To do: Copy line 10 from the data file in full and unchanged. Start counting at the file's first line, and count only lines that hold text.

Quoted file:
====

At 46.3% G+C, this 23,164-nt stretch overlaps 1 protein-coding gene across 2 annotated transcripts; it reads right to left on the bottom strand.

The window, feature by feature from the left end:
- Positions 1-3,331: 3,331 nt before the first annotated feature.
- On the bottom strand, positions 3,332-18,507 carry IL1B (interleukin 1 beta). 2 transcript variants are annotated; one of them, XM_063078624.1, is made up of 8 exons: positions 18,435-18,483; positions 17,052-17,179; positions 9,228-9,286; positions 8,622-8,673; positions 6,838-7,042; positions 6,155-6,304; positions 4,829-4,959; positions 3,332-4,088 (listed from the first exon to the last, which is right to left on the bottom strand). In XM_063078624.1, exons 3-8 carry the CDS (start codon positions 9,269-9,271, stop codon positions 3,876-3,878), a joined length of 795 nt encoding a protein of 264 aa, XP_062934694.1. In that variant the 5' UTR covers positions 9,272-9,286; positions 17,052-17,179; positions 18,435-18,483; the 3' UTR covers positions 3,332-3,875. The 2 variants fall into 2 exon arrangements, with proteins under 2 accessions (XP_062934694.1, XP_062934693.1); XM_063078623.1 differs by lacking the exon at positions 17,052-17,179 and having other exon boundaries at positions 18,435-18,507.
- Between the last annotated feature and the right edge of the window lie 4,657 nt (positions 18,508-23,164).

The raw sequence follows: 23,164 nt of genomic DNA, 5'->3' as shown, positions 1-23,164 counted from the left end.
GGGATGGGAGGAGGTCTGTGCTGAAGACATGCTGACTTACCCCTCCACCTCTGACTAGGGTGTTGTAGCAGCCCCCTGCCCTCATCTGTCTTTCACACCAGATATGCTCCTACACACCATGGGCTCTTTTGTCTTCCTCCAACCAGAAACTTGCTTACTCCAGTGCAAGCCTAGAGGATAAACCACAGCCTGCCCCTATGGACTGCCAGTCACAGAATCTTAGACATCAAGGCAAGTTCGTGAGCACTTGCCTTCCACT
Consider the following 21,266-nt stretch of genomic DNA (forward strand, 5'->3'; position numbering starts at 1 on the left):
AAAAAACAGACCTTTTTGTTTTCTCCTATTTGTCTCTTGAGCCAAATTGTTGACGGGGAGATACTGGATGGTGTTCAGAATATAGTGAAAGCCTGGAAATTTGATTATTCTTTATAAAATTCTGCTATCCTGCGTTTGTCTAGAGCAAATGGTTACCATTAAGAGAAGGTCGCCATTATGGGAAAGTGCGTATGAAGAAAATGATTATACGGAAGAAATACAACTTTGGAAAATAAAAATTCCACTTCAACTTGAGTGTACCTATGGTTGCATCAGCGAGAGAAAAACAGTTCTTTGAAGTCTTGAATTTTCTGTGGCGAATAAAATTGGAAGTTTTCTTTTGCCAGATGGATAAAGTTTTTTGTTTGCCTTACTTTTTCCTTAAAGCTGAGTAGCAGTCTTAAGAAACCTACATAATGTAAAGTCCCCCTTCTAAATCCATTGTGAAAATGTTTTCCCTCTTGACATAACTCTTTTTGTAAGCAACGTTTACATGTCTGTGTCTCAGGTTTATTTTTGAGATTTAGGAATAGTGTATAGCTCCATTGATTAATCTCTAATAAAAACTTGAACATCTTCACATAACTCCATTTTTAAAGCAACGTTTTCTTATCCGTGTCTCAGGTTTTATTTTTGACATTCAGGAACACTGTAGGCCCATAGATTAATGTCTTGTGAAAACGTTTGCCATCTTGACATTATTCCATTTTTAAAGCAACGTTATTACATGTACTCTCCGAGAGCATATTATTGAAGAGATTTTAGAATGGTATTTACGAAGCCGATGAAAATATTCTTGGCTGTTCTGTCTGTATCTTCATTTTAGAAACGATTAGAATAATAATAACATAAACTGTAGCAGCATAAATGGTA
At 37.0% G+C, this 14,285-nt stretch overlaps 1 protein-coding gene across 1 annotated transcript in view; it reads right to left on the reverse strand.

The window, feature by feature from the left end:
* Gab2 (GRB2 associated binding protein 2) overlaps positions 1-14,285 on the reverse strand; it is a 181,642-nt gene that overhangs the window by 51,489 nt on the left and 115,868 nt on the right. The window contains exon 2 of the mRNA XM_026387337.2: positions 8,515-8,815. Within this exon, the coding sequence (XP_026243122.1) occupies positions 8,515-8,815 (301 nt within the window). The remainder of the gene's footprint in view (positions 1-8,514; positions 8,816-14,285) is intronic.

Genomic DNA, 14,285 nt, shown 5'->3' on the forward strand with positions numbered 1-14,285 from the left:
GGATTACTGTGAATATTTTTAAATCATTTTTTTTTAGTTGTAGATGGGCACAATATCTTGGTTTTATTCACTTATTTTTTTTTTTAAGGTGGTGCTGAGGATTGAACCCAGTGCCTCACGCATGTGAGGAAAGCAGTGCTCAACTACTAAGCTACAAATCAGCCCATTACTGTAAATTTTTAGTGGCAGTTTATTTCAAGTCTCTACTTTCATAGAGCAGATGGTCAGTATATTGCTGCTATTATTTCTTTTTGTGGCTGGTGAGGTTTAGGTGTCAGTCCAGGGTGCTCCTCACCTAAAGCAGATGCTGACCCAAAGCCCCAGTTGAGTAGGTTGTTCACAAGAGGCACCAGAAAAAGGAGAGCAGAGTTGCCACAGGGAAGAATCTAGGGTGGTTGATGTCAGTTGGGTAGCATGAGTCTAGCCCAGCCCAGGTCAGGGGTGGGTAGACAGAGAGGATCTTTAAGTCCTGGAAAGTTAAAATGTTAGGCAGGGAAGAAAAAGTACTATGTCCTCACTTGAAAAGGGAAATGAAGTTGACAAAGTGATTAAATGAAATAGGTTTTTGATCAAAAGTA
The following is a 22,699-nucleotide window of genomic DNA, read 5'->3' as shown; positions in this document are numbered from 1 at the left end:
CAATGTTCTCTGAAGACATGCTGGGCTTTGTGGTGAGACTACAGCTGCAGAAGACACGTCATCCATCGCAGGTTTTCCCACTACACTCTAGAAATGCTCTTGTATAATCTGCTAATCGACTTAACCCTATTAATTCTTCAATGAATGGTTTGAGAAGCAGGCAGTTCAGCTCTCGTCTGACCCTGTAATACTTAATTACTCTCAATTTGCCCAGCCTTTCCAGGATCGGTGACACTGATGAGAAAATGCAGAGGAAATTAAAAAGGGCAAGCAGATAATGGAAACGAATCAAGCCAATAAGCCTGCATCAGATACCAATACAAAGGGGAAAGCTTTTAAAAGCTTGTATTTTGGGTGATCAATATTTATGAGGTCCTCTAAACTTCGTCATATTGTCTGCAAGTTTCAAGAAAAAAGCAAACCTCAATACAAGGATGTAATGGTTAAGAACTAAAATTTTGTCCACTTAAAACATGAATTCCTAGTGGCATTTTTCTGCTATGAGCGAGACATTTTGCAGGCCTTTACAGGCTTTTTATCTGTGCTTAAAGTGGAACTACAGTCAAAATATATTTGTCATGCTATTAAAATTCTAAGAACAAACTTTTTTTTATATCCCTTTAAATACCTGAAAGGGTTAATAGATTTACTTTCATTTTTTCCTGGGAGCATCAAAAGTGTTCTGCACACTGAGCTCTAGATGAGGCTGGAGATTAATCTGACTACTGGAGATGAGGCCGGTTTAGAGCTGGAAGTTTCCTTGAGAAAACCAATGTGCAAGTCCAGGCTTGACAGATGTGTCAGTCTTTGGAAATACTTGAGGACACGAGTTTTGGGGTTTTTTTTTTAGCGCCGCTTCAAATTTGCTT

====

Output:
At 37.0% G+C, this 14,285-nt stretch overlaps 1 protein-coding gene across 1 annotated transcript in view; it reads right to left on the reverse strand.